The seventh day of our German tour. We say good-bye to the friendly “Kleine Blume” in Erfweiler and drive north. Our next target are the Pfälzerberge (Palatine Mountains) that reach the altitude of almost 700m (more hills than mountains by Swiss standards). Our route: Kusel, Lichtenberg (castle and Geoskop), Lauterecken, Otterberg and the Hotel Klostermühle near the Donnersberg.
Kusel is famous for its musicians, the city reminds me of the fifties/sixties
Kusel is located in an economically weak region. The houses remind me of the fifties/sixties: The plasterwork is peeling off.
Many houses are abandoned, on sale and many shops are empty waiting for new business. A couple from Palatine told us this anecdote: “Godfather met a man that sat on the border of a road weeping. He asks: “Why are you crying. I would like to help you”. The poor man says: “I am from Kusel and this is why I am weeping.” Godfather sits down next to him, puts his arm around him, starts to weep as well and says: “You are from Kusel? Poor you. Then I cannot help you.””
Because the area is poor, citizens from Kusel emigrated. Many of them became musicians, the most famous being Fritz Wunderlich. He was a tenor singer that sorely died already at the age of 35 in 1966. Kusel is proud of him and the bells at the townhall play one of his tunes every hour at twenty past…
The town welcomes guests: There are a pedestrian zone and painted benches all over in the city center. At the central square this cosy bar invites to sit down under the trees.
We select a small coffee bar at the Bahnhofstrasse. The owners are Italian speaking. They serve an excellent espresso and a delicious ice cream – we both eat two portions of it.
Lichtenberg – castle and Geoskop
Not far from Kusel, we stop at the castle Lichtenberg that Ulrich Zwingli visited when traveling to Marburg in 1529.
The office for weddings is behind this door… I am not sure, whether I would like to get married here.
Inside the castle we visit the Geoskop, a museum that gives insights into geology and petrifications – in particular of the Pfalz.
Looking for the stone bridge in Lauterecken – missed it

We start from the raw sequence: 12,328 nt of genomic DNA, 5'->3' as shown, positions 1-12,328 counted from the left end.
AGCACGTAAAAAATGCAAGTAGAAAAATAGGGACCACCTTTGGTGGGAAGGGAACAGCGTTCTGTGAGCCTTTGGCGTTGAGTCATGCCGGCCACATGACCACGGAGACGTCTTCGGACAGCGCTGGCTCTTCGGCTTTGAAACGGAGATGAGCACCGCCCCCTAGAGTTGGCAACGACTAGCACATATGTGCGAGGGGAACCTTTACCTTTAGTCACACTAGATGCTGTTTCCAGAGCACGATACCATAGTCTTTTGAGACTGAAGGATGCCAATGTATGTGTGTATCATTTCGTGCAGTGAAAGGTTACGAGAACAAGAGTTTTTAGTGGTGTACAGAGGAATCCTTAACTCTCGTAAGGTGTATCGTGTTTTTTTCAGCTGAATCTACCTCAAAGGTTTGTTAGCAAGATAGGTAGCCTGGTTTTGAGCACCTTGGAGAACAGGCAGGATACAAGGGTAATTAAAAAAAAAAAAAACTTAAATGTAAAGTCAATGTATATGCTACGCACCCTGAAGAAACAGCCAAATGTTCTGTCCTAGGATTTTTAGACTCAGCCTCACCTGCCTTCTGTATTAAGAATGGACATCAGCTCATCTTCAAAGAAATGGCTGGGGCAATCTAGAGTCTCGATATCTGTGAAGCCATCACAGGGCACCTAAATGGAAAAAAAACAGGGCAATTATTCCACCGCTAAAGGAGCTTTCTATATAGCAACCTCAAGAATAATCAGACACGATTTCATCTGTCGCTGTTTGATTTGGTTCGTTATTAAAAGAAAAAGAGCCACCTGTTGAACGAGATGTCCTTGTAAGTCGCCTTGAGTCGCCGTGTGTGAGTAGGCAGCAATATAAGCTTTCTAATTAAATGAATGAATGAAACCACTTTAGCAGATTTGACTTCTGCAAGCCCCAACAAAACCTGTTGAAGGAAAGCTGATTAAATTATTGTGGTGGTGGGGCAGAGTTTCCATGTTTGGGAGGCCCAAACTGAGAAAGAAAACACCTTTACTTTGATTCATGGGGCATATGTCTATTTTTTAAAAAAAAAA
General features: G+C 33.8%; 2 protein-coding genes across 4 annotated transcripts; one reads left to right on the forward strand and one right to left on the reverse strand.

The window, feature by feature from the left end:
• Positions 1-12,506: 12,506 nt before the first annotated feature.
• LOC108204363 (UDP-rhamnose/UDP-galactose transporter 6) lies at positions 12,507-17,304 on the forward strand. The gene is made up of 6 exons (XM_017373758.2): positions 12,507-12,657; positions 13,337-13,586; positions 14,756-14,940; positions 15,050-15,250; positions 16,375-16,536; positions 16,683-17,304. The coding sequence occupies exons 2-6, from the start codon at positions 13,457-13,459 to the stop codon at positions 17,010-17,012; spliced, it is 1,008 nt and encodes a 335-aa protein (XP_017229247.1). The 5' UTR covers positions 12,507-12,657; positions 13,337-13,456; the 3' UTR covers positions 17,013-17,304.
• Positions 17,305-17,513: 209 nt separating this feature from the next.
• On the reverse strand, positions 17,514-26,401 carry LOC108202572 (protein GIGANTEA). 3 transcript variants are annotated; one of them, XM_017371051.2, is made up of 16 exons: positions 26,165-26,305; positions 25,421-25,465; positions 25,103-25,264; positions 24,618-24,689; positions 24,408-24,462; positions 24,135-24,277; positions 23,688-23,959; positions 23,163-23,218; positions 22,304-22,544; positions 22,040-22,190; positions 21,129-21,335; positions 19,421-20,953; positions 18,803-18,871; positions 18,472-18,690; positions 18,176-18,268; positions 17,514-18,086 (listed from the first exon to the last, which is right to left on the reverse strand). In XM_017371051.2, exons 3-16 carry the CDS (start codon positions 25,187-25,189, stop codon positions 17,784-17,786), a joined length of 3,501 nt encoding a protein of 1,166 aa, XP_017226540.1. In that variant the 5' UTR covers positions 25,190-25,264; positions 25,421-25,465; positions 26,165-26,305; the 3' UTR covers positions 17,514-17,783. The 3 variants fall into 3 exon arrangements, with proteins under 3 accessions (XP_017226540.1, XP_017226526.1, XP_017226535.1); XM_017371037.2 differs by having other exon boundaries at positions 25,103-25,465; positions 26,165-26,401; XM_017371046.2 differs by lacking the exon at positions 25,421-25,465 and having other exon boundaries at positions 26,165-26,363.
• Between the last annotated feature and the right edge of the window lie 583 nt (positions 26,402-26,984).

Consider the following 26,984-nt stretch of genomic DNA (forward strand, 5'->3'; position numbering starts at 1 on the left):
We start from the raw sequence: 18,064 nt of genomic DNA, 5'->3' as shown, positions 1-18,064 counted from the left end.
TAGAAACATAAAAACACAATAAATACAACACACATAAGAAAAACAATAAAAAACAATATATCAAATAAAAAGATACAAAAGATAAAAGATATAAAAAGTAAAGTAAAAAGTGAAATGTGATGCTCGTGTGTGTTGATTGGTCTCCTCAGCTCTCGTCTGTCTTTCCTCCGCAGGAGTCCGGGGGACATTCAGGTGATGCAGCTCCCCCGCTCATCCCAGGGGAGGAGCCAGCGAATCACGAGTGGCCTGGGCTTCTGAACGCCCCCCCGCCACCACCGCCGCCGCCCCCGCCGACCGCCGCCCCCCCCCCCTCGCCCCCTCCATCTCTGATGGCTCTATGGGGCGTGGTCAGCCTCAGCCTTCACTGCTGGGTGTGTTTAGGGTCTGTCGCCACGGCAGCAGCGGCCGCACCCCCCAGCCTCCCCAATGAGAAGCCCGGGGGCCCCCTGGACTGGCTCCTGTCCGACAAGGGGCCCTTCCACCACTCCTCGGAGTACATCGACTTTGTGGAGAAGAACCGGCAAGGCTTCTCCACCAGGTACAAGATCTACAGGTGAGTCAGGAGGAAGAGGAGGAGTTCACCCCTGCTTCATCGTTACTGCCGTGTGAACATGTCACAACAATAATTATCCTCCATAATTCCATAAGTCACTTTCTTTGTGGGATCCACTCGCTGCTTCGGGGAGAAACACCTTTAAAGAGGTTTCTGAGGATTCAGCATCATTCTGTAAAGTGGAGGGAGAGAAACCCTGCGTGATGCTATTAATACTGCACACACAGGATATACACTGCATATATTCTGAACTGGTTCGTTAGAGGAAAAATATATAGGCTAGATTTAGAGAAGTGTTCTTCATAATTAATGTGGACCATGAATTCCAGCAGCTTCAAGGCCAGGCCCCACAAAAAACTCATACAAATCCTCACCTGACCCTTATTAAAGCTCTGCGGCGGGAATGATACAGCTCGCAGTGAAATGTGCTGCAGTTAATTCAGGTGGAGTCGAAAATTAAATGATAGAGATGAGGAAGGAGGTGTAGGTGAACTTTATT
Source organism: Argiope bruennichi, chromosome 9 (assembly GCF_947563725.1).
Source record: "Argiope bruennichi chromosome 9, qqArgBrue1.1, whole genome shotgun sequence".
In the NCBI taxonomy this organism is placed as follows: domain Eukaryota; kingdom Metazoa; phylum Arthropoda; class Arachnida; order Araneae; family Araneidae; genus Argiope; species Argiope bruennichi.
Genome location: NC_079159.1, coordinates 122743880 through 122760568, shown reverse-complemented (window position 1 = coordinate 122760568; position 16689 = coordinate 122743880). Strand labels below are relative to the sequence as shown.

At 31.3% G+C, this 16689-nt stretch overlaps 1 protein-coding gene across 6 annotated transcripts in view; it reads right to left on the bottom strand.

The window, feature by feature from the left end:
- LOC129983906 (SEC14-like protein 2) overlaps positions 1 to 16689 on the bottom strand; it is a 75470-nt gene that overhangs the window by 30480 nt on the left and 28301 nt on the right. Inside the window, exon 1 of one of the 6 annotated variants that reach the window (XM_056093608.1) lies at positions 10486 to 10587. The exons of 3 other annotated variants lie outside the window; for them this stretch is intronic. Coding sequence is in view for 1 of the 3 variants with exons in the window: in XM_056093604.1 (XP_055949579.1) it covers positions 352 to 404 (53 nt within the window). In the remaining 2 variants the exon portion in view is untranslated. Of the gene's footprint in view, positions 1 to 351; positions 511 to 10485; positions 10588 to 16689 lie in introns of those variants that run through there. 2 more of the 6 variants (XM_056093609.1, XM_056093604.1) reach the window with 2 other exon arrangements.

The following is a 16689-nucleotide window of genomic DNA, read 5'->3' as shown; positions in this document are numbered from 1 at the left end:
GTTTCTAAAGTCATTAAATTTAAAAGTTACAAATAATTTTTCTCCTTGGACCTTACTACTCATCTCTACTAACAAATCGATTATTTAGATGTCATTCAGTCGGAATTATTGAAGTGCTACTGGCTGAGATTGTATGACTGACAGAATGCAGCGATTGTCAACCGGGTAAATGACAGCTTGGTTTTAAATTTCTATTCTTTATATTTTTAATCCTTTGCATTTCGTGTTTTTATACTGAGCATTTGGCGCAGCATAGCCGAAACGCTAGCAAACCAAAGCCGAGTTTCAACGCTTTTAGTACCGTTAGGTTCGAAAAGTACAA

Our guide book promises an old stone bridge in Lauterecken. Whenever you look for it – it is tucked away and there are no signs. We missed the bridge… and enjoyed this children’s shop instead.
Otterberg – second largest Romanesque church in Pfalz
Ottenberg is a charming small town with half-timbered houses.
Here we find the second largest Romanesque church of the Pfalz, from the 12th century. It is a sobre place for praying,…
The church is being used as a protestant and catholic church (Simultaneum), as this region has changed landlords several times – some being catholic, some being protestant. Cuius regio, cuius religio: Catholic landlords imposed the catholic belief and protestant landlords the protestant belief. Hence the Northern Pfalz ended up with both religions that were celebrating in the same church.
I like the old sun clock from 11/12th century.
Our next overnight stop: The Hotel Klostermühle
We look for the Hotel Klostermühle. According to our guide book, it is south of Imsbach. We oscillate back and forth, until we find out that our Hotel is in Münchweilen, a village about 5km away. This Hotel is a gourmet place.
In the warm summer evening, we sit in the garden…
… and enjoy a delicious Palatine menu.
This is the terrine of the country hen.
With it I take a glass of Silvaner from the river Nahe and a Cuvée from Zelltal (German Wine Route).
In the morning we catch the sun in the beautiful garden.
Tomorrow we plan to explore the Celtic wall and the view of the Donnersberg, the highest mountain of the Pfalz.